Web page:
"Style is just as scientific as geometry. Geometry is always concerned with curves and angles, curves and straight lines and style is too. In style we have the angular and the cut short and then the gliding."
Then to show absence and presence differently, Mr. Siegel read Volney’s portrait of a camel, made famous by the 19th Century Critic, Sainte-Beuve. Noted Mr. Siegel, "The camel is here seen as the one animal which man could not live without in Arabia or Asia Minor." Translating from the French, Mr. Siegel read the following of Volney quoted from Causeries du lundi of Sainte-Beuve, February 14, 1853. It reads in part:

"...the desert would become uninhabitable and it would be necessary to leave it if nature had not attached to it an animal of a temperament so strong and also frugal with the ungrateful and sterile soil, if she had not placed here the camel. No animal presents an analogy so marked and so exclusive to its climate.... Wanting that the camel live in a land where it would find but a little nourishment, nature had economized the matter in all its construction. She did not give it the plenitude of forms neither of the cow, nor of the horse, nor of the elephant; but limiting itself to a small head without ears, on top of a long neck without flesh. She has taken off its legs and its thighs all useless muscle to the movement of them.... She fortified it with a strong jaw in order to chew the harshest foods but for fear that it would eat too much made its stomach small and obliged it to ruminate....The camel alone serves all the needs of his master. Its milk nourishes the Arab family in the diverse forms of curdled milk, of cheese, and butter. Often one eats its flesh. Shoes are made and saddles from his skin. Clothes and tents are made from his hide. Heavy burdens are transported by means of the camel...Such is the importance of the camel for the desert which if one leaves it out, one will subtract or take away all the population of which it is the unique pivot."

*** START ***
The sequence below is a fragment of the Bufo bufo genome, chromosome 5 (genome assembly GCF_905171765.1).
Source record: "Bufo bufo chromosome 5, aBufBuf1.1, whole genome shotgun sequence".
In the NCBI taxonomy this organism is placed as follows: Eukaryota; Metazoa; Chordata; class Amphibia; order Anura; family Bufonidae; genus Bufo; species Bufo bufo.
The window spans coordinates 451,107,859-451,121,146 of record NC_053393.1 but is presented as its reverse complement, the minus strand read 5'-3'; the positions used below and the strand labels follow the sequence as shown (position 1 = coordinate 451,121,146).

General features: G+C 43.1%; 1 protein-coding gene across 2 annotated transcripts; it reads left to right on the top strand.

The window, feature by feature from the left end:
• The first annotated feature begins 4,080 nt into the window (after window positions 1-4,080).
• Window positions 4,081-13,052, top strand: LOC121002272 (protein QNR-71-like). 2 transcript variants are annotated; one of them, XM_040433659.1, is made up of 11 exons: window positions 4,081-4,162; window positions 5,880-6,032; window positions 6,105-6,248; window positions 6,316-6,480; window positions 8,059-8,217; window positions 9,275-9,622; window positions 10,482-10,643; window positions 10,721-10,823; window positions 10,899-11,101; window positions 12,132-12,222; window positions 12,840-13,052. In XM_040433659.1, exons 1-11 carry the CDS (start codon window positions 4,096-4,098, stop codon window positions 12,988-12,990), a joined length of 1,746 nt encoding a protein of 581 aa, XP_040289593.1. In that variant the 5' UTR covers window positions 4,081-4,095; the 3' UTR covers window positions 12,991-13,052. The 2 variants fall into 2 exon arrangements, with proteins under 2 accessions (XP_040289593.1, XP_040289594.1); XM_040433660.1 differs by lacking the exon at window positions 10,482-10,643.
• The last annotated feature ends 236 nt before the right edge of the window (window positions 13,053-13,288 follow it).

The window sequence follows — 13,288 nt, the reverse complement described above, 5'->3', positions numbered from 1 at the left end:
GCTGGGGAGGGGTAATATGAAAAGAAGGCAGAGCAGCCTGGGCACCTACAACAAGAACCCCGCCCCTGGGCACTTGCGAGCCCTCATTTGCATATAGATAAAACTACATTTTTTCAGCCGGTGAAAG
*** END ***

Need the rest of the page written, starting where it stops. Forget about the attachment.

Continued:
Commented Mr. Siegel "The camel is presented as if God or evolution were just working to have certain areas of Asia inhabited. If the camel were absent other things wouldn't be present.” I was affected to hear about the camel and to see how the opposites of presence and absence are in his very structure and show his value. Of Volney's writing here, he explained:

"The description of the camel is careful enough and emotional enough to be a dual presentation of art and science. Volney is a mixture of scientific explorer and letting emotion go as much as emotion can go."
Next, Mr. Siegel read from a book he had used in Elementary School published in 1909 by Ginn & Co., and part of a series which he said are the most famous textbooks of their kind in America: Wentworth's Complete Arithmetic. He said, "It was this very book. Arithmetic that you didn't write down I just loved. " Ms. Reiss commented later in the class, "One got a sense of Mr. Siegel himself, developing, as he was in the midst of Elementary school, this beautiful way of seeing the world which made for Aesthetic Realism. He wanted to like the world.”

Commenting first on an illustration of a girl and a boy with a string across a pit, he said, "There is a quality of things present and absent." And under the heading "Rectangular Solids" he read this:

"These children are measuring an excavation, and find it to be 6 ft. 2 in. wide, 8 ft. 4 in. long, and 4 ft. 3 in. deep. Assuming it to be practically rectangular, how many cubic feet of earth have been removed?"